Did you do that?

This memory is courtesy of my friend, Chris Huff. He wrote this article yesterday and it brought this experience to mind. I have changed the names to protect the perpetrator.

I am a recovering engineer. I wrote software and worked in industrial automation for 25 years. I am getting better now with 12 years behind me in real estate. I used to work in the automotive industry and mostly for General Motors Truck. This happened at the GM Truck plant in Shreveport, LA.

You have to understand first that a running conveyor is critical to a production line. If you stop a conveyor for more than about 10 minutes you get to ‘meet’ the production manager. If it’s longer than about 15 minutes you get to ‘meet’ the plant manager. It’s not fun if you are the reason the line stopped. Line stoppages cost the plant about $20,000 per minute back then.

I worked in the paint department. It’s a complex environment with lots of moving parts that were all controlled by the software and equipment that my company and others built and programmed. It’s a noisy place but there is comfort in the noise. When things are running right there is a rhythm to the noise. You can tell everything is OK just by listening for a few minutes.

My friend Ronnie and I were working in the powder prime booth and making some maintenance updates to the software. He worked for the robot company and I worked for the automation side. We were talking a bit and just doing our jobs. The line was running and it was the middle of the morning. It’s a blessing to work during the day just because you get to sleep at night and most of us consider that normal. There were a group of folks that worked nights and they say they love it but I know from experience I don’t get to sleep much when I work nights so I am glad to be on days.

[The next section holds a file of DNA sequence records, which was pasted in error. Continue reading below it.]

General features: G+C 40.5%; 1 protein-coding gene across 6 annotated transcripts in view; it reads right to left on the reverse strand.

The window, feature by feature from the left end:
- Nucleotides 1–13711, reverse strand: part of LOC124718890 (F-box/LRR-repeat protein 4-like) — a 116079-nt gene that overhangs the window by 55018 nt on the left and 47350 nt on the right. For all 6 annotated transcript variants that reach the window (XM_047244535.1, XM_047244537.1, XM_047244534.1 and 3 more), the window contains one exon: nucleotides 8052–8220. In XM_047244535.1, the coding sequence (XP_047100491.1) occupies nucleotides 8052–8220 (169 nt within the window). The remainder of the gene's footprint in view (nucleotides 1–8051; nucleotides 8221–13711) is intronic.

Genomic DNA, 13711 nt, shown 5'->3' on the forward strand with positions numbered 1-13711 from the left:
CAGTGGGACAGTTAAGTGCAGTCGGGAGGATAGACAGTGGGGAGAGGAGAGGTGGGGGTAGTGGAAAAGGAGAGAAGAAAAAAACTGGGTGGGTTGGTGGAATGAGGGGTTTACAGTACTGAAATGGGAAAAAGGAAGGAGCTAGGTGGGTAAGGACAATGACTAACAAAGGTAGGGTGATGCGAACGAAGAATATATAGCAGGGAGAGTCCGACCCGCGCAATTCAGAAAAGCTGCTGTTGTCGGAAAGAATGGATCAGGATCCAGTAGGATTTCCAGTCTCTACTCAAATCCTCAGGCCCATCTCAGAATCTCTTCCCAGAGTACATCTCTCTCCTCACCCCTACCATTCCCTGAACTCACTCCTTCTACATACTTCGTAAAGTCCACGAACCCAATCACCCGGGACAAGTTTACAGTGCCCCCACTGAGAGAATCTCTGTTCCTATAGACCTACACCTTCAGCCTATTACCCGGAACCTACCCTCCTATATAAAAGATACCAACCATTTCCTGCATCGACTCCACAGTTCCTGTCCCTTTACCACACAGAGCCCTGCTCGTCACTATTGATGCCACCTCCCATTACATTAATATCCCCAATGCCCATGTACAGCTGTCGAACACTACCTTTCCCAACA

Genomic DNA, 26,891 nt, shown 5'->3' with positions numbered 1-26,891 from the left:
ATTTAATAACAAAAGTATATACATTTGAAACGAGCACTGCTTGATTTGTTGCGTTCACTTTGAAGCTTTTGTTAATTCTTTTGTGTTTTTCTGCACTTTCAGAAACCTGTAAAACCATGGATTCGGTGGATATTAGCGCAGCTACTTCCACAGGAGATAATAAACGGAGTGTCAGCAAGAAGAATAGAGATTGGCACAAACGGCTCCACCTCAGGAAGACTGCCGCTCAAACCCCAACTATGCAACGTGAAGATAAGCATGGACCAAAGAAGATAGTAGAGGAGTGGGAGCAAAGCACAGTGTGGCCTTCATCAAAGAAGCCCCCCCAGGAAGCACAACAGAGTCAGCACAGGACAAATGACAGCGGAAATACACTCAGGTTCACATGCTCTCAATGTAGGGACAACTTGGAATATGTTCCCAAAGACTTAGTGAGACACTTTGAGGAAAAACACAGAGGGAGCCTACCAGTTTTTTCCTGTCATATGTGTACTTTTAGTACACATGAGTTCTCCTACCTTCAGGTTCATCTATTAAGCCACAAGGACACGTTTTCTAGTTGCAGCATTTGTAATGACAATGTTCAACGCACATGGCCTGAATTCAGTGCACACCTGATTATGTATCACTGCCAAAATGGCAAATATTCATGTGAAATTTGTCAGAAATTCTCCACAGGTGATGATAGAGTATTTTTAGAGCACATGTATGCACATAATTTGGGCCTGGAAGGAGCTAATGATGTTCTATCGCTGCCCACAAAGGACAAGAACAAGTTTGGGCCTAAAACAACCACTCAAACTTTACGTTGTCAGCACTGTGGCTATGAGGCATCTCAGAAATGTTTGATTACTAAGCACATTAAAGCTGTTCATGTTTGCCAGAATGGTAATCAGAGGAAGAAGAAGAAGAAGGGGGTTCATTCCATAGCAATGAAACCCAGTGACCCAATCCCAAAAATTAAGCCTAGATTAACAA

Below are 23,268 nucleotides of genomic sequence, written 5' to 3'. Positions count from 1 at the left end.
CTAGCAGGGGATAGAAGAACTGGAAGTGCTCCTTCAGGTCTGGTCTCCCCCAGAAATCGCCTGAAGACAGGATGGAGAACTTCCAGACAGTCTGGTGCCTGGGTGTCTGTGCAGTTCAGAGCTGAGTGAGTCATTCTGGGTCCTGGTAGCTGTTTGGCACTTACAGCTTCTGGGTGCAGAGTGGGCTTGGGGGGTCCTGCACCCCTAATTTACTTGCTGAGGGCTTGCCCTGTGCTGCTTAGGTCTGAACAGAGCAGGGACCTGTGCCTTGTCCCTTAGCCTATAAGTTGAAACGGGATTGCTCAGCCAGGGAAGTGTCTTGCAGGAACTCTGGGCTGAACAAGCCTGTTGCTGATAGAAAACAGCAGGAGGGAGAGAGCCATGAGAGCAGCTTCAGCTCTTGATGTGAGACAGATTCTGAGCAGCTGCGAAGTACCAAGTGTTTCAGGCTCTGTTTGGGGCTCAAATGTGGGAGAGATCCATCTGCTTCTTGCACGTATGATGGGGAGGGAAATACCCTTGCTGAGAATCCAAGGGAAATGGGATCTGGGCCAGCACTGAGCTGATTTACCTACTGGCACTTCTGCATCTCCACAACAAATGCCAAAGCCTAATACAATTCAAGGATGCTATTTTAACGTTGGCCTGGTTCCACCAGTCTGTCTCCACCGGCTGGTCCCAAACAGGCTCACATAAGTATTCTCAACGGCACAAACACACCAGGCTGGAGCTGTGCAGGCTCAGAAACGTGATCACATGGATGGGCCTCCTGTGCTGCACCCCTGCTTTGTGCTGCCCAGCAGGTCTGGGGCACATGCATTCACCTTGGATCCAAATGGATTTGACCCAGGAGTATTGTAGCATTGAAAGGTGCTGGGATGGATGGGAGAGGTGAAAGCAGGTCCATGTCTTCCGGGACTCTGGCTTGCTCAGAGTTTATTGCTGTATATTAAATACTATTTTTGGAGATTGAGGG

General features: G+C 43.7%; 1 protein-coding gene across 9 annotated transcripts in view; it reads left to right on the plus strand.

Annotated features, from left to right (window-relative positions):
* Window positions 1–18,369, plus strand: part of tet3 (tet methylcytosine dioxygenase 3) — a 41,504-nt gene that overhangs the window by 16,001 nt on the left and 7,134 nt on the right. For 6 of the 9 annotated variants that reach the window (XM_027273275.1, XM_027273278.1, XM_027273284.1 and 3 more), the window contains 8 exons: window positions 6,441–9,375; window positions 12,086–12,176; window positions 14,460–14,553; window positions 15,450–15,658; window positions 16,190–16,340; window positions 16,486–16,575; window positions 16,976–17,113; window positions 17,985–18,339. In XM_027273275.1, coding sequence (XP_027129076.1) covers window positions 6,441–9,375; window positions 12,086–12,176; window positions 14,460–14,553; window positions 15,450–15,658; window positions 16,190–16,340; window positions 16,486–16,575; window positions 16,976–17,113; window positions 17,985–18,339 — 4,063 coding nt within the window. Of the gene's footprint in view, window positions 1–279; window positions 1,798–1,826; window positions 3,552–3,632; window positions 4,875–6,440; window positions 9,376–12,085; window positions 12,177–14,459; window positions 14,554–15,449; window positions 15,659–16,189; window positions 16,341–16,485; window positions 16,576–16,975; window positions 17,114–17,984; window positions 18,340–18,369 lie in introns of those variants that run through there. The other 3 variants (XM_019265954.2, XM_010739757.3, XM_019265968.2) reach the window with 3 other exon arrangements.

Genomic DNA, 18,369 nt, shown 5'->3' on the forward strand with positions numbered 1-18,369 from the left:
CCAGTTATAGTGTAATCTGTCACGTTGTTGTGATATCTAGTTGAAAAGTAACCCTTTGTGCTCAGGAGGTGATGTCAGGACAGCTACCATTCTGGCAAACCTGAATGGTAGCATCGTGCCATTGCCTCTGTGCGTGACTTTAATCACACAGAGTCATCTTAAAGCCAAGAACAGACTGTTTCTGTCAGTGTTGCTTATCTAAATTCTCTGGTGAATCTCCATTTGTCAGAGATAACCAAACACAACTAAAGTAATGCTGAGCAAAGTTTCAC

As we worked and joked a bit I was focused on my job. I know that if I make a mistake I can crash the entire system and it can take a while to recover. That is true of any live system. Back then the hardware and software was more limited than it is today and it was easier to allocate memory incorrectly or corrupt the data files and that can stop everything.

While I was working I got used to the sounds. The big fans running, the pumps, robots, spray guns all make a unique sound and the symphony created is comforting, knowing everything is OK.

Then it went silent.

I don’t know how to explain it exactly but there was no noise. Not even a little bit. My first thought was ‘crap, what did I do?’ but it was soon apparent that it was not me. My systems were up and I could see I had not done anything wrong. I looked over my shoulder at Ronnie and I asked ‘Did you do that?’ I could tell by the look on his face, he did. Eyes wide, beads of sweat forming on his forehead and I could tell it was not going to be a good morning. For him.

I quietly packed up my stuff and looked at Ronnie. He said ‘get out of here’ and I left as the production manager was walking in. The system was down for about 4 hours while they worked to restore the back up programs.

Ronnie lost his privilege of working on a live production line for a while and I was a lot more aware of the chances I had to cause problems. Thanks to Chris Huff for the reminder.

Thanks for listening,

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